Finding the Right Balance of Information for Your Readers

How many times have you been told your readers are smart? We’re warned repeatedly not to dumb down our writing, because chances are good that our readers are just as smart, if not smarter, than we are. If we treat them like dummies who can’t be trusted to understand complex language or ignoramuses who need every detail of plot and setting described to them in depth, they’re likely to hurl out books across the room, write us scathing reviews, and possibly even sock us in the nose should they ever stumble across one of our book readings.

So naturally we try to give our readers their fair share of credit. We don’t exult in our own perceived intelligence by explaining every little ol’ thing. We assume readers will be smart enough to draw from the context to understand unfamiliar words and to put the plot pieces together just as quickly as we would be able to do ourselves. By doing this, we create a story atmosphere in which we bring readers in as partners in our storytelling. We’re giving them the pieces they need and trusting them to put them together properly

But there’s a dark flipside to this. Sometimes we can assume readers actually understand more than they do. This is particularly true in stories with unfamiliar settings, such as fantasy, historical, or even jargon- and protocol-heavy sub-settings such as the legal world.

The average reader who is uninitiated to these times and places won’t necessarily know enough to keep pace with us when we start throwing strange terminology and social mores at them. The fact that we, as the authors, always know exactly what we’re talking about doesn’t help matters, since we can often be spectacularly nonobjective about the clarity of our writing.

We must consider carefully everything we write and weigh it to determine whether we’re succeeding in walking that narrow line between insulting readers’ intelligence and just flat-out bewildering them.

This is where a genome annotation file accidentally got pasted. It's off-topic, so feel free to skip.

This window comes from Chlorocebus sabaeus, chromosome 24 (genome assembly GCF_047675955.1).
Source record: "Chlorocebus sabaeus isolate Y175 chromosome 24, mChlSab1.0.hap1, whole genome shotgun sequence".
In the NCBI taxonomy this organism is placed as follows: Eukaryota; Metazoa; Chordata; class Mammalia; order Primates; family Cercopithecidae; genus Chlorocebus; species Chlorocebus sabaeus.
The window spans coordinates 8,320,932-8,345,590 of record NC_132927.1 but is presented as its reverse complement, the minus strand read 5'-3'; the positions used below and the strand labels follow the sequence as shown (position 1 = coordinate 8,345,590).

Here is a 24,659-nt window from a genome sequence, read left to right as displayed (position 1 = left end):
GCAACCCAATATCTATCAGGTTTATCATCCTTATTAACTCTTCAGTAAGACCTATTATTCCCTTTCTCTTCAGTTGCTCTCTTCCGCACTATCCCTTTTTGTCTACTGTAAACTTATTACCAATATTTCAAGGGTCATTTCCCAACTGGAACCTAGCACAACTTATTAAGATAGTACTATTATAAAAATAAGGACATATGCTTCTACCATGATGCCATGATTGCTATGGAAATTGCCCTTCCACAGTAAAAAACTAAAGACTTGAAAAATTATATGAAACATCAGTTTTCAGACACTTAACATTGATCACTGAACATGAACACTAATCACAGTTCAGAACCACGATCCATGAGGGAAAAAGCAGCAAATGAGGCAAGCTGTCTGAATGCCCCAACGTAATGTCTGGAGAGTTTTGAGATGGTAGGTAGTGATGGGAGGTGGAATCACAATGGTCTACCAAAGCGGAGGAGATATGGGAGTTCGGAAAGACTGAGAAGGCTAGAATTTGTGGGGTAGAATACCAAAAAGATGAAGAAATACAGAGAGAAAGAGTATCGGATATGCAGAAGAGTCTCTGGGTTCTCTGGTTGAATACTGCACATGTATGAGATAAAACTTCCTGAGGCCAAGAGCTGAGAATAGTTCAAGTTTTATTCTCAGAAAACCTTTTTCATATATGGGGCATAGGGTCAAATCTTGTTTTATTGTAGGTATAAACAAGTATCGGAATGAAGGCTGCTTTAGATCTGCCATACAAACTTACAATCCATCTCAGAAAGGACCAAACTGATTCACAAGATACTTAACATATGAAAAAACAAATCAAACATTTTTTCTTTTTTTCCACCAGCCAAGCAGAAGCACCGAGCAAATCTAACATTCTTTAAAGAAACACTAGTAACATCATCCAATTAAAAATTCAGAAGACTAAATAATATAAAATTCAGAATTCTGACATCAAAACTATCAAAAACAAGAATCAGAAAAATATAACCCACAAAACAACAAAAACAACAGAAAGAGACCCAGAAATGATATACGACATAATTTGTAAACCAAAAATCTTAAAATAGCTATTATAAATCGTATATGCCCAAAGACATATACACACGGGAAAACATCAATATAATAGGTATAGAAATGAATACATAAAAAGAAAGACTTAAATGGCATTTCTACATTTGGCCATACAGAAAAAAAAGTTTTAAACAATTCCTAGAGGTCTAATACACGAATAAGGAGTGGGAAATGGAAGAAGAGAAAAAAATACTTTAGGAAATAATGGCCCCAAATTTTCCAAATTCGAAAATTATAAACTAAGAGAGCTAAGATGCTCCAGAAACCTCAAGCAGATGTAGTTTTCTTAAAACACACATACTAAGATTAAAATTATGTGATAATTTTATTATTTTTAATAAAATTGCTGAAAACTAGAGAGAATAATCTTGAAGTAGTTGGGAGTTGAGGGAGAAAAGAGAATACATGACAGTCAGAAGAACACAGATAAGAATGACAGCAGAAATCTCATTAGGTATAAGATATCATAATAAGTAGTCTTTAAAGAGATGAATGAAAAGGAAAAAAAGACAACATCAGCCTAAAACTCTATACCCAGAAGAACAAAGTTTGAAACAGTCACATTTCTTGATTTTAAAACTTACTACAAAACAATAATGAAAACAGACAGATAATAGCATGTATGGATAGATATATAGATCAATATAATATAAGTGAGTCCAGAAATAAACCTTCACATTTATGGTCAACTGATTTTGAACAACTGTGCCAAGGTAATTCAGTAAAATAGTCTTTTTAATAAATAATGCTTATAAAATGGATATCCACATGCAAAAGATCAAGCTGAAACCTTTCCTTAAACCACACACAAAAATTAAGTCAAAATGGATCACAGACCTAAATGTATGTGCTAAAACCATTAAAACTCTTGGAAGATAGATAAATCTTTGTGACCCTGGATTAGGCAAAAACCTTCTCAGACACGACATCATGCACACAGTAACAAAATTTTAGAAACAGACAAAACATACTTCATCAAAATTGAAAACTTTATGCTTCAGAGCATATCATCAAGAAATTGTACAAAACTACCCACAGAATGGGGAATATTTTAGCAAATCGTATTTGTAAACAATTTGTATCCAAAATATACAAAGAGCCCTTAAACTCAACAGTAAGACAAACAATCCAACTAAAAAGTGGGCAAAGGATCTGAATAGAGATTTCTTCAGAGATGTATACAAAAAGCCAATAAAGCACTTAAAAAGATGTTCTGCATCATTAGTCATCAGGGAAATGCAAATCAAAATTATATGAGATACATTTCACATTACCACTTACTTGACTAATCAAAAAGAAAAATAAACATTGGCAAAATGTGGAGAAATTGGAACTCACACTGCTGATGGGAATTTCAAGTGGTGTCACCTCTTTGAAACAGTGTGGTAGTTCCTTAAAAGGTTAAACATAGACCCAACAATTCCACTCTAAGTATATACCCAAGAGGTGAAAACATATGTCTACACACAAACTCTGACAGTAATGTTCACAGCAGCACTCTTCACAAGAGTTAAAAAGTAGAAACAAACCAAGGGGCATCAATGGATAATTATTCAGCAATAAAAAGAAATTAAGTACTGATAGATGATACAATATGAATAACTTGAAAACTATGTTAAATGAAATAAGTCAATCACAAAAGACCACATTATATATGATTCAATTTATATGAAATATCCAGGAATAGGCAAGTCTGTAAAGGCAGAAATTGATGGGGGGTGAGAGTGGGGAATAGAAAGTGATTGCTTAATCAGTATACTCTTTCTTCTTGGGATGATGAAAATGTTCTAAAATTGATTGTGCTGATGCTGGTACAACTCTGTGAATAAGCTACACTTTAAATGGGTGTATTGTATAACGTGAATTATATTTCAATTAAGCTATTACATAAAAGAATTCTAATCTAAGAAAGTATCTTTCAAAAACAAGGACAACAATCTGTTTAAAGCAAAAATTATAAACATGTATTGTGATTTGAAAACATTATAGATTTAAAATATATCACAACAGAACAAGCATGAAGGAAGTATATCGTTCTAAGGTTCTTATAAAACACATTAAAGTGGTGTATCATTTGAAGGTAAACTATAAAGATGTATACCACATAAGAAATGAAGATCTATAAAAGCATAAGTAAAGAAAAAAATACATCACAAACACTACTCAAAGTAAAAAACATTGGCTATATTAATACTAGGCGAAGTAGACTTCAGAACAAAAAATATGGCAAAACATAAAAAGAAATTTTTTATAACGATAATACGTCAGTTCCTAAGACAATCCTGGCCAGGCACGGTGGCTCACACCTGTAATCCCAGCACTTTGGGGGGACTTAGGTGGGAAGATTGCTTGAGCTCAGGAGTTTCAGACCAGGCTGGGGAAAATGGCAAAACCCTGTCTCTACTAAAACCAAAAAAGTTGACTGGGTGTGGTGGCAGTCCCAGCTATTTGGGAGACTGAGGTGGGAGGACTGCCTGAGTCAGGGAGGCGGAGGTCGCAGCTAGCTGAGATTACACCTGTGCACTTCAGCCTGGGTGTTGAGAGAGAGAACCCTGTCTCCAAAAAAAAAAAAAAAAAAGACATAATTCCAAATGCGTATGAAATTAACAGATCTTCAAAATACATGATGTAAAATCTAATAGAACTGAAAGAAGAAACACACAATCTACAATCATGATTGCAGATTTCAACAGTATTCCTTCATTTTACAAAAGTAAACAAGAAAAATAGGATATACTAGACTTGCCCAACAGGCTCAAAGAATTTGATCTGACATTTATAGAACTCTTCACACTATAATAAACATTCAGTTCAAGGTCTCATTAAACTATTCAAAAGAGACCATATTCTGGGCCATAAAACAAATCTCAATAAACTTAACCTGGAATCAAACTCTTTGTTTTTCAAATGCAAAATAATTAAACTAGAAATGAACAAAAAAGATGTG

Wordplayers, tell me your opinions! What will be the trickiest aspect of your story for your reader to understand? Tell me in the comments!

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About K.M. Weiland | @KMWeiland

K.M. Weiland is the award-winning and internationally-published author of the acclaimed writing guides Outlining Your Novel, Structuring Your Novel, and Creating Character Arcs. A native of western Nebraska, she writes historical and fantasy novels and mentors authors on her award-winning website Helping Writers Become Authors.


  1. Hopefully nothing – in this book. But there are other books I’ve written where that may not be as true like my historical novels. So far none of my crit partners have mentioned anything so that’s a good thing, I hope!

  2. This is yet another area in which crit partners are invaluable. A set of objective eyes can help us spot exactly where we’re stepping into the brambles.

  3. I have a lot of problems with this–oddly enough–in personal essays. But it’s nearly impossible for me to imagine that anyone does not know what Smaug is (especially in light of the upcoming Hobbit movie) or who Aslan is…

  4. Now that both have been introduced to popular culture, you’re probably safe. In instances like those, there’s actually something to be said for *not* explaining a reference, since it gives the sense of insider knowledge between you and those of your readers who get it.

  5. I don’t think you can ever assume that everyone is going to know a particular thing such as who Aslan is as in Galadriel’s example. Several people I know don’t have a clue about Narnia. Isn’t it better to perhaps not over-explain to the point of boredom and frustration, but briefly explain to either refresh a reader’s memory or catch another one up to the rest of the world?

  6. There is no blanket answer for this, of course. The best choice for each scenario won’t necessarily be the same. In non-fiction, such as Galadriel’s essays, I tend to think the author has a little bit more leeway, particularly if he’s dealing with popular facts that *most* people will be able to grasp. Fiction is a different kettle of fish, since the information is usually important if the reader is to understand not just the info itself but also what’s going on in the story. In that case, I prefer stories that are constructed to allow me, as the reader, to glean the facts, rather than just being told them point black. But then again, there are sometimes instances in which the author just doesn’t have any other choice.